CAR T-Cell Therapy CTL019 Shows Promise in Phase II CLL Trial

Published on: 

The CD19-targeting CAR T-cell therapy CTL019 induced responses in 53% of patients with relapsed/refractory chronic lymphocytic leukemia, including complete remissions in 35% of patients.

David L. Porter, MD

The CD19-targeting CAR T-cell therapy CTL019 induced responses in 53% of patients with relapsed/refractory chronic lymphocytic leukemia (CLL), including complete remissions (CR) in 35% of patients, according to results from a phase II trial presented at the 2016 ASCO Annual Meeting.1

“CTL019 clearly induced sustained remissions for some patients with advanced CLL, is a promising therapy, and deserves further study in relapsed/refractory CLL,” lead author David L. Porter, MD, Abramson Cancer Center, University of Pennsylvania, said when presenting the data at ASCO.

Of the 28 patients, 24 met their target cell dose, making them evaluable for response. Of the 24 patients, there were 19 men and 5 women. The median patient age was 62 years (range, 51-75) and the median number of prior therapies was 4 (range, 2-7). Nine patients (38%) had a p53 deletion and 3 patients (12%) had prior ibrutinib (Imbruvica).

Eighteen patients had received fludarabine/cyclophosphamide (FC) or pentostatin/cyclophosphamide (PC) lymphodepleting chemotherapy, 5 patients had received lymphodepleting bendamustine, and 1 patient had been treated with another lymphodepleting regimen.

Patients were randomized to either a lower dose of 1-5 x 107 CTL019 cells (n = 13) or a higher dose of 1-5 x 108 CTL019 cells (n = 11). The primary endpoint was the CR rate at 3 months. Secondary objectives included safety, manufacturing feasibility, overall response rate (ORR), progression-free survival (PFS), overall survival (OS), and CAR T-cell expansion and long-term persistence.

There was no significant infusion-related toxicity. Hepatotoxicity and renal toxicity was all reversible and grade 3, according to Porter. Incidents of tumor lysis syndrome were reversible and manageable. Patients who responded also developed B cell aplasia and hypogammaglobulinemia, which was manageable.

Thirteen patients (54%) developed cytokine release syndrome (CRS), including 6 patients (55%) in the high-dose arm and 7 patients (54%) in the low-dose arm. “There was no dose/toxicity relationship,” noted Porter. In the majority of cases, CRS symptoms were resolved with with IL6 receptor antagonist tocilizumab.

Porter said the investigators were not surprised that they did not identify a dose/toxicity relationship. “I think this was somewhat anticipated. Since these cells can expand in vivo to very high levels, I think it has more to do with how many cells the patients end up with, rather than how many cells we infuse.”


The ORR was 42% (n = 10) in the initial 24 patients evaluated, including a CR rate of 25% (n = 6), and a partial response rate of 17% (n = 4). The ORR was 54% (n = 6) in the high-dose arm and 31% (n = 4) in the low-dose arm.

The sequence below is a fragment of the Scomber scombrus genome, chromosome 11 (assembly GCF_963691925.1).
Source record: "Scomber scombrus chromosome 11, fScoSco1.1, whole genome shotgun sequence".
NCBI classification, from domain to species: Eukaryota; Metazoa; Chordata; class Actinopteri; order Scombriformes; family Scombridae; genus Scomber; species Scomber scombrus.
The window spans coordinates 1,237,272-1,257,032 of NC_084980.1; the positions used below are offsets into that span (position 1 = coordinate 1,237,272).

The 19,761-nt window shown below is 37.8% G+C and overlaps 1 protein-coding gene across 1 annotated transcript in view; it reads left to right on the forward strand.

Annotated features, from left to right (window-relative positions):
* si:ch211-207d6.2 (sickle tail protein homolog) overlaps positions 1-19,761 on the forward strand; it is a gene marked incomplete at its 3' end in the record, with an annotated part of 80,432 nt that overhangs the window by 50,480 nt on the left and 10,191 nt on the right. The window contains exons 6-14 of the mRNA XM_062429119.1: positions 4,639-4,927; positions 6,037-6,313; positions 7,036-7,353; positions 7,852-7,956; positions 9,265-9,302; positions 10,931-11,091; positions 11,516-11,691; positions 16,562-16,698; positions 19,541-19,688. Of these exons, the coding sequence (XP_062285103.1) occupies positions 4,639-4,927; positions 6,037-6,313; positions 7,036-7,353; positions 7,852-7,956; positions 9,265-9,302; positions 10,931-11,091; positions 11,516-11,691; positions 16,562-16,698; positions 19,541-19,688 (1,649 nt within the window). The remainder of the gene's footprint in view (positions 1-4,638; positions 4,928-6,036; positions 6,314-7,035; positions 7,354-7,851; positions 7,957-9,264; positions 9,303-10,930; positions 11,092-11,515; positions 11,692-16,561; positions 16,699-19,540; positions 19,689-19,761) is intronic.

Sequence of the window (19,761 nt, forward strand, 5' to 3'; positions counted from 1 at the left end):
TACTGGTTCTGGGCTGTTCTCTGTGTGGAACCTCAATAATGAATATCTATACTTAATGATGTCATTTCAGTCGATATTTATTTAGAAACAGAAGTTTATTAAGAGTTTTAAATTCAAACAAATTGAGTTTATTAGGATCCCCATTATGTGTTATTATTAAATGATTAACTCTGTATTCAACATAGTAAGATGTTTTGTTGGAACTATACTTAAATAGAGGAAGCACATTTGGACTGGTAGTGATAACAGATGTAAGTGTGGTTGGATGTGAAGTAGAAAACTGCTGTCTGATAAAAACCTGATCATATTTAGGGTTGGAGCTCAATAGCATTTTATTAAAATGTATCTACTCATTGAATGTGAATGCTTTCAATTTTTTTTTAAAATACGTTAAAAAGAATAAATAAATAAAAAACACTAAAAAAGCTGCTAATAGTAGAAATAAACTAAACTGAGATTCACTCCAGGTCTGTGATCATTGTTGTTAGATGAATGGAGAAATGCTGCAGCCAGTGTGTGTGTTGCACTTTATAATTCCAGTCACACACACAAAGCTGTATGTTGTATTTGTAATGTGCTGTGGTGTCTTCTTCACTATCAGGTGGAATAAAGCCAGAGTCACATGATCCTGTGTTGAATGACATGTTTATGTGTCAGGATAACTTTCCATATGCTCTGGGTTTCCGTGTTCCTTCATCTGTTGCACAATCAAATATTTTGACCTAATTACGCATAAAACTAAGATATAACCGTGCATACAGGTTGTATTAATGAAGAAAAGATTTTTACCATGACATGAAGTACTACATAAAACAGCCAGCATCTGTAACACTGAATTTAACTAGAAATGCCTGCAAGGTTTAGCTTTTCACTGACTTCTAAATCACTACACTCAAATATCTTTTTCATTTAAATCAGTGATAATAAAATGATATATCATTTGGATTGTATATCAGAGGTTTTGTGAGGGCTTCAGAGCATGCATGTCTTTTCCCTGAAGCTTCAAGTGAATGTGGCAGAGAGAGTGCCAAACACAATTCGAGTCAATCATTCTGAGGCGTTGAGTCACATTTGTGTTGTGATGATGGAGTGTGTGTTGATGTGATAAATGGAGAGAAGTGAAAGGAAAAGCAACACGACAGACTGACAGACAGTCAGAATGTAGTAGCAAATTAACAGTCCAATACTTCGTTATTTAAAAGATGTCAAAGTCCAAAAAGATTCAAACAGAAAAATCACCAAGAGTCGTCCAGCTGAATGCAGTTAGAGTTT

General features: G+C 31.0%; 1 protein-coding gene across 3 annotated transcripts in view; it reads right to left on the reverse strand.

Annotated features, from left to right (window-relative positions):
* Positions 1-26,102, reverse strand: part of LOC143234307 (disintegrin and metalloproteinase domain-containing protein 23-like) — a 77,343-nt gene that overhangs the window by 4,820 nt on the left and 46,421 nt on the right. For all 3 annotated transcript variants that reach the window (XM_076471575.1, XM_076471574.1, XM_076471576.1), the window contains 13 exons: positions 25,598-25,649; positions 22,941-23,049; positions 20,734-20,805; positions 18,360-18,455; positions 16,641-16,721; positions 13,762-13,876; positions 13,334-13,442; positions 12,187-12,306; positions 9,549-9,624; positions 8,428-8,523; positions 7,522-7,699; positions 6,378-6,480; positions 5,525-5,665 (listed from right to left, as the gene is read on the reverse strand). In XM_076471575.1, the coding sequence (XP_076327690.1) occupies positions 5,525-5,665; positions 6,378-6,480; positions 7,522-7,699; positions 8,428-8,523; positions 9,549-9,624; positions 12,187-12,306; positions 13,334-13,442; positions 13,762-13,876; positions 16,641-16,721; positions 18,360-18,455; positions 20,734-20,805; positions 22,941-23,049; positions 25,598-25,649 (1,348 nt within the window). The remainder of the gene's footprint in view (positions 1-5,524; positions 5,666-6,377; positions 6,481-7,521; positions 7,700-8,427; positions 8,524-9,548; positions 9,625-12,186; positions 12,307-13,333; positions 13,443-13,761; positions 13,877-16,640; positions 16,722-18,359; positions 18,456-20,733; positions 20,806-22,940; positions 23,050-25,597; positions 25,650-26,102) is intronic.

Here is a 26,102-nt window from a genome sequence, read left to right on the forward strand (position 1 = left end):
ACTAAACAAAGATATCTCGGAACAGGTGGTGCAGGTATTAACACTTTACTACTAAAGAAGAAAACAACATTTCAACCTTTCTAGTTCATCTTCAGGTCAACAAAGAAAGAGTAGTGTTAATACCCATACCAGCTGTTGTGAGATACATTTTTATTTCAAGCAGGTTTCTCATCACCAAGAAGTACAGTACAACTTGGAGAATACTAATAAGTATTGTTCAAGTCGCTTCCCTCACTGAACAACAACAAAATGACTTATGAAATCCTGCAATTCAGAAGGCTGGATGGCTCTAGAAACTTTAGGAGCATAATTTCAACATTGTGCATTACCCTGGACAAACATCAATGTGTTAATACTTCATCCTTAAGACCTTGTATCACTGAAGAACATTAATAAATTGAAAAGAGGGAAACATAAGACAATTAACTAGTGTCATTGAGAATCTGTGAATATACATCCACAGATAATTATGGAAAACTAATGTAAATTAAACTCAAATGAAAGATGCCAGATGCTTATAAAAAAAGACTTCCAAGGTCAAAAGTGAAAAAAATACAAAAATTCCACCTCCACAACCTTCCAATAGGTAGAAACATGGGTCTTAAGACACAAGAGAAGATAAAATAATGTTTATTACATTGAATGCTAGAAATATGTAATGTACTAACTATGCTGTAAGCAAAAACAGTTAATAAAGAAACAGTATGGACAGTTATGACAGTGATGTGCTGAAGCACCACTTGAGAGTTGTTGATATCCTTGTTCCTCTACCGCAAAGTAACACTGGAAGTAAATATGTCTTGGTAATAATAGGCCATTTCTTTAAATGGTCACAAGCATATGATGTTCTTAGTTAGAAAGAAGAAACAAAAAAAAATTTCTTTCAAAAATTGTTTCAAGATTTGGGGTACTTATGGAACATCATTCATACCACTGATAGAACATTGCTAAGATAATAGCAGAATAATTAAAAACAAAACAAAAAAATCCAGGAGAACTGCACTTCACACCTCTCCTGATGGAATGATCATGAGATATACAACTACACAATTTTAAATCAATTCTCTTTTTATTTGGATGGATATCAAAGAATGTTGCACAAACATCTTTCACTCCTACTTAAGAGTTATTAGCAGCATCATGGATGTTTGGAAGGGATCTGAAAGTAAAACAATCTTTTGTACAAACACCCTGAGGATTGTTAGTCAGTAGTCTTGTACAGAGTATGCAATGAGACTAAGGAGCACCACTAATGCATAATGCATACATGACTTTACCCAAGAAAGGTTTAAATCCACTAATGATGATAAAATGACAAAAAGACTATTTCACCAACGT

“This was never designed to be statistically robust, but there was a suggestion of more responses at the higher cell dose without a dose/toxicity relationship, and, therefore, it was the higher cell dose that we chose to move forward with,” said Porter.

Six patients were added to the higher, “optimal” dose group, to create an expanded cohort of 17 patients. This expanded cohort included 14 men and 3 women. The median age was 59 years (range, 48-75) and patients had received a median of 3 (range, 2-7) prior therapies. Eight patients (47%) had a p53 deletion and 6 patients (35%) had prior ibrutinib. Nine patients had FC/PC lymphodepleting chemotherapy, 5 had lymphodepleting bendamustine, and 3 had other lymphodepleting chemotherapy regimens.

The ORR in this expanded optimal dose cohort was 53% (n = 9), including a CR rate of 35% (n = 6) and a PR rate of 18% (n = 3). Both PFS and OS for this cohort were approximately 80%, according to Porter. “There were no relapses beyond 6 months in any of these patients. Many of these remissions remain sustained and many patients have remained alive beyond 2 years.”

In the pilot study2 that preceded the phase II trial, a 5-year follow-up of the first 14 patients treated showed an ORR of 57% (n = 8), which included 4 CRs and 4 PRs.

“We concluded from this pilot study that CTL019 can eradicate—and I do mean eradicate—relapsed/refractory CLL; complete remissions were all documented to be MRD negative,” said Porter, adding that the pilot study demonstrated that “CTL019 undergoes massive expansion in vivo—up to 3 logs or more—and we now know that these cells can persist in vivo beyond 5 years in some cases.”

Porter said the outcomes he reported at ASCO were consistent with these initial pilot findings. “Similar to the pilot trial [in the phase II study] CTL019 underwent marked in-vivo expansion and exhibited long-term persistence, out beyond 3 years.”


  1. Porter DL, Frey NV, Melenhorst JJ, et al. Randomized, phase II dose optimization study of chimeric antigen receptor (CAR) modified T cells directed against CD19 in patients (pts) with relapsed, refractory (R/R) CLL. J Clin Oncol 34, 2016 (suppl; abstr 3009).
  2. Porter DL, Hwang WT, Frey NV, et al. Chimeric antigen receptor T cells persist and induce sustained remissions in relapsed refractory chronic lymphocytic leukemia. Sci Transl Med. 2015;7(303):303ra139.

The randomized phase II dose optimization study accrued 28 patients with relapsed/refractory CLL. The researchers enrolled patients aged ≥18 years who had an anticipated survival of less than 2 years. Patients had relapsed after at least 2 prior therapies and within 2 years of their last regimen.